Bristol cannot win. Its efforts to broaden its intake have met with heavy criticism. But looked at from another perspective, it could be seen as failing to admit a broad range of students.
The Higher Education Funding Council for England sets "benchmarks" for what, according to its assessment, would be a fair state intake for each university. Bristol is still nowhere near the 74 per cent benchmark for its group and it looks unlikely to achieve the more modest figure of 69 per cent that it has set itself for 20045. It could just as easily be facing a campaign from irate state school heads claiming their pupils are not getting a fair shot.
HEFCE benchmarks give a "fair" stateprivate balance based on characteristics such as subjects offered and typical age of applicants. For example, a university with a large classics department would be expected to have more students from private school backgrounds, while one with many mature applicants would have more state school entrants. As can be seen from the table, some top institutions are way off the benchmark.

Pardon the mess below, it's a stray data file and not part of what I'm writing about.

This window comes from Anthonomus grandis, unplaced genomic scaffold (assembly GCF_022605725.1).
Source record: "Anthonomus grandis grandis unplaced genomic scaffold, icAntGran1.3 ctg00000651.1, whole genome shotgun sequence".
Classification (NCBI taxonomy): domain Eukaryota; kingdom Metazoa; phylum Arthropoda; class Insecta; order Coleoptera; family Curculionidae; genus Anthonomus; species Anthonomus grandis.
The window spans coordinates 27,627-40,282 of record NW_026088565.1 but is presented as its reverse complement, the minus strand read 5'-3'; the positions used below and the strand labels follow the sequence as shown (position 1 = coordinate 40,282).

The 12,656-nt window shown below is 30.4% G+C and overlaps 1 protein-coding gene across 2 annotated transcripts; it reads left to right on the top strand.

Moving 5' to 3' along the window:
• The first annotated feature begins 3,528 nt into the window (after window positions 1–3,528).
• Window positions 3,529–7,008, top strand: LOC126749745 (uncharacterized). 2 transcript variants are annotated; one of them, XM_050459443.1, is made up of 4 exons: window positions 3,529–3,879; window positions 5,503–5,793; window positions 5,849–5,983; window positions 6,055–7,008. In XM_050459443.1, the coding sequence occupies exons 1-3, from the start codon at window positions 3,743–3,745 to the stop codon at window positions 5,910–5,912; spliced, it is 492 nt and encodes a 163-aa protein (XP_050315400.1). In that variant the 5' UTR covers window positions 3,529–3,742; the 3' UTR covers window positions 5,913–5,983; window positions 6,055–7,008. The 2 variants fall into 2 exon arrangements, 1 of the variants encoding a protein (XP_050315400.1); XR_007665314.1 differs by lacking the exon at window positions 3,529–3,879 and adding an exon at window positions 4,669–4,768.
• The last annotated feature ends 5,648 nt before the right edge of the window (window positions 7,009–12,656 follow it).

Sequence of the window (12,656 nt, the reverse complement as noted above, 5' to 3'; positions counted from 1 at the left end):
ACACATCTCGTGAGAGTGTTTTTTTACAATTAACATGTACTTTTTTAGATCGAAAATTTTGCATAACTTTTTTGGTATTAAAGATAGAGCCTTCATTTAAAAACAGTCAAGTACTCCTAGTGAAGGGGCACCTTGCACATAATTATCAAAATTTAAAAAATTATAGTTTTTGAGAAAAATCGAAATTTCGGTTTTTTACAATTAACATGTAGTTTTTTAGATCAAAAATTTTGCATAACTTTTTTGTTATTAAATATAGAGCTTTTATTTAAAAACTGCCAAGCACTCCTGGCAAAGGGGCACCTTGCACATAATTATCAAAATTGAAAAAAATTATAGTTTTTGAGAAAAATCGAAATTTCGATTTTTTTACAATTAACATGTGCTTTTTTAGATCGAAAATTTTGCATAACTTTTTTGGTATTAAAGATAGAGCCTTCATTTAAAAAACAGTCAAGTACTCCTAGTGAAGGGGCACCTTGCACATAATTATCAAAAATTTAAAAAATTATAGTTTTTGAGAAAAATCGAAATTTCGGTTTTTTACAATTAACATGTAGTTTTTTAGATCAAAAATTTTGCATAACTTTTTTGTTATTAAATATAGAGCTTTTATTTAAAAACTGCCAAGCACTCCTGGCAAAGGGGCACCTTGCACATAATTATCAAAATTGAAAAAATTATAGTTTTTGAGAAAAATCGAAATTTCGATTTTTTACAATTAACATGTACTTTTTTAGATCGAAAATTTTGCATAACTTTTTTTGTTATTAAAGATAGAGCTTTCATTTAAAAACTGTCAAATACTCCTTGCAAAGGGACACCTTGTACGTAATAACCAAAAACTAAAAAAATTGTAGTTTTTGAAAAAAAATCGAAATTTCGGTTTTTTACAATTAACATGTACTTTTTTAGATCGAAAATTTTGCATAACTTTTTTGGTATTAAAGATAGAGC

Under government plans the benchmarks are due to be replaced by more "sensitive" measures, including parental experience of higher education and the exam results of the school the student comes from. Private schools say that while they are pleased that the crude stateprivate divide is being removed, the overall effect on standards will be disastrous because there will be no incentive for schools to improve.
But whatever measure is used, independent school pupils still get a good deal. They get good A-levels and go on to the best universities - and whatever the merits of measures being taken to boost the chances of state sector entrants, these advantages look set to remain.
Peter Lampl, 23